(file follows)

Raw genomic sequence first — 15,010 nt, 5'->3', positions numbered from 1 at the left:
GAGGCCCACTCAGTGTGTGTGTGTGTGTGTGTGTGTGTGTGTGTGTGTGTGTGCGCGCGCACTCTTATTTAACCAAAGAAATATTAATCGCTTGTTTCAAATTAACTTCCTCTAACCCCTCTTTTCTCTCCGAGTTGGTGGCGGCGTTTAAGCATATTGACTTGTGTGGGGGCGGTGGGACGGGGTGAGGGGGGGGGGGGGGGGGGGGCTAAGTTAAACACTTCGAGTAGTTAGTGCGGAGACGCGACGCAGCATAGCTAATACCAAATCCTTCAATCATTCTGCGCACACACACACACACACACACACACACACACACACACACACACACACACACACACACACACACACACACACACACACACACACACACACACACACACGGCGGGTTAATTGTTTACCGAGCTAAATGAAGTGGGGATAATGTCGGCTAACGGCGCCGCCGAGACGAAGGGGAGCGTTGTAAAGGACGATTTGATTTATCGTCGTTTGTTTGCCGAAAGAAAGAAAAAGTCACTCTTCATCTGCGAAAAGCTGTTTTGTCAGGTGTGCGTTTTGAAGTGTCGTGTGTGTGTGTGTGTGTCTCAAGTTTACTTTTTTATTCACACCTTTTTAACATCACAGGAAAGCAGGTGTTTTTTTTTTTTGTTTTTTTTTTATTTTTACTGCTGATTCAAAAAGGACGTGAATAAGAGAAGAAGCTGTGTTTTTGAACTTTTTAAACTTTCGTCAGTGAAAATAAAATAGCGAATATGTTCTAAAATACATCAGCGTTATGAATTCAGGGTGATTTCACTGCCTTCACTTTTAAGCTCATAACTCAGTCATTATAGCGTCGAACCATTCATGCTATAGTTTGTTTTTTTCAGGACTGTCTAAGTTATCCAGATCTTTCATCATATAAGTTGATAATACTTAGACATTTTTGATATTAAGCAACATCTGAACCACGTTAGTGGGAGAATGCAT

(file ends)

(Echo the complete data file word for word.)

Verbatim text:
Raw genomic sequence first — 15,010 nt, 5'->3', positions numbered from 1 at the left:
GAGGCCCACTCAGTGTGTGTGTGTGTGTGTGTGTGTGTGTGTGTGTGTGTGTGCGCGCGCACTCTTATTTAACCAAAGAAATATTAATCGCTTGTTTCAAATTAACTTCCTCTAACCCCTCTTTTCTCTCCGAGTTGGTGGCGGCGTTTAAGCATATTGACTTGTGTGGGGGCGGTGGGACGGGGTGAGGGGGGGGGGGGGGGGGGGGCTAAGTTAAACACTTCGAGTAGTTAGTGCGGAGACGCGACGCAGCATAGCTAATACCAAATCCTTCAATCATTCTGCGCACACACACACACACACACACACACACACACACACACACACACACACACACACACACACACACACACACACACACACACACACACACACACACACACGGCGGGTTAATTGTTTACCGAGCTAAATGAAGTGGGGATAATGTCGGCTAACGGCGCCGCCGAGACGAAGGGGAGCGTTGTAAAGGACGATTTGATTTATCGTCGTTTGTTTGCCGAAAGAAAGAAAAAGTCACTCTTCATCTGCGAAAAGCTGTTTTGTCAGGTGTGCGTTTTGAAGTGTCGTGTGTGTGTGTGTGTGTCTCAAGTTTACTTTTTTATTCACACCTTTTTAACATCACAGGAAAGCAGGTGTTTTTTTTTTTTGTTTTTTTTTTATTTTTACTGCTGATTCAAAAAGGACGTGAATAAGAGAAGAAGCTGTGTTTTTGAACTTTTTAAACTTTCGTCAGTGAAAATAAAATAGCGAATATGTTCTAAAATACATCAGCGTTATGAATTCAGGGTGATTTCACTGCCTTCACTTTTAAGCTCATAACTCAGTCATTATAGCGTCGAACCATTCATGCTATAGTTTGTTTTTTTCAGGACTGTCTAAGTTATCCAGATCTTTCATCATATAAGTTGATAATACTTAGACATTTTTGATATTAAGCAACATCTGAACCACGTTAGTGGGAGAATGCAT